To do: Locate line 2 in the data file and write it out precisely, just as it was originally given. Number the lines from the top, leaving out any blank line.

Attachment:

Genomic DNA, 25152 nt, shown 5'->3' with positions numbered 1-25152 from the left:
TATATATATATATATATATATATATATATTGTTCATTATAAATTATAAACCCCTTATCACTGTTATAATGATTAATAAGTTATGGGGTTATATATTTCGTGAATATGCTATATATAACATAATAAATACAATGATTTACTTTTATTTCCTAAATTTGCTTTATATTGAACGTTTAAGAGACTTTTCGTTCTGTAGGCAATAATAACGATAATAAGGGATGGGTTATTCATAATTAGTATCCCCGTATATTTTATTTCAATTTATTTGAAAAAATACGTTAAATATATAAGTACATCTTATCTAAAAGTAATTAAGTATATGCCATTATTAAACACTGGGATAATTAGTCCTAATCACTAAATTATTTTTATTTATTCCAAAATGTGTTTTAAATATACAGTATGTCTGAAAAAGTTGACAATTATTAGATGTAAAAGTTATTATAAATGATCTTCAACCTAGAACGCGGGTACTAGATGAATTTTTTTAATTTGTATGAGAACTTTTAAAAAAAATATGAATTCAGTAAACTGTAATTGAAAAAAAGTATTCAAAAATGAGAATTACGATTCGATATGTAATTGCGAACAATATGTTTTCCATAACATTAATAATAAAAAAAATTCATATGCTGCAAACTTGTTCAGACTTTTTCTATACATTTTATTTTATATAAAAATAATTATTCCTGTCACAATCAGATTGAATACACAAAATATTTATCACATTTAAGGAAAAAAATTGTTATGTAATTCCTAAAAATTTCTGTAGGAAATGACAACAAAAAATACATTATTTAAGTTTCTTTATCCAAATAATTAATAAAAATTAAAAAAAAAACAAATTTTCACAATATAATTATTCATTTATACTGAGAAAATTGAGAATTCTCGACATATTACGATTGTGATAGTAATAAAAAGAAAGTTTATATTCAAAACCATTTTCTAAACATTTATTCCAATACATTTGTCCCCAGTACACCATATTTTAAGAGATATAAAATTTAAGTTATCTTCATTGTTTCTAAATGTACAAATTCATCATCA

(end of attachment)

TATATATATATATATATATATATATATATTGTTCATTATAAATTATAAACCCCTTATCACTGTTATAATGATTAATAAGTTATGGGGTTATATATTTCGTGAATATGCTATATATAACATAATAAATACAATGATTTACTTTTATTTCCTAAATTTGCTTTATATTGAACGTTTAAGAGACTTTTCGTTCTGTAGGCAATAATAACGATAATAAGGGATGGGTTATTCATAATTAGTATCCCCGTATATTTTATTTCAATTTATTTGAAAAAATACGTTAAATATATAAGTACATCTTATCTAAAAGTAATTAAGTATATGCCATTATTAAACACTGGGATAATTAGTCCTAATCACTAAATTATTTTTATTTATTCCAAAATGTGTTTTAAATATACAGTATGTCTGAAAAAGTTGACAATTATTAGATGTAAAAGTTATTATAAATGATCTTCAACCTAGAACGCGGGTACTAGATGAATTTTTTTAATTTGTATGAGAACTTTTAAAAAAAATATGAATTCAGTAAACTGTAATTGAAAAAAAGTATTCAAAAATGAGAATTACGATTCGATATGTAATTGCGAACAATATGTTTTCCATAACATTAATAATAAAAAAAATTCATATGCTGCAAACTTGTTCAGACTTTTTCTATACATTTTATTTTATATAAAAATAATTATTCCTGTCACAATCAGATTGAATACACAAAATATTTATCACATTTAAGGAAAAAAATTGTTATGTAATTCCTAAAAATTTCTGTAGGAAATGACAACAAAAAATACATTATTTAAGTTTCTTTATCCAAATAATTAATAAAAATTAAAAAAAAAACAAATTTTCACAATATAATTATTCATTTATACTGAGAAAATTGAGAATTCTCGACATATTACGATTGTGATAGTAATAAAAAGAAAGTTTATATTCAAAACCATTTTCTAAACATTTATTCCAATACATTTGTCCCCAGTACACCATATTTTAAGAGATATAAAATTTAAGTTATCTTCATTGTTTCTAAATGTACAAATTCATCATCA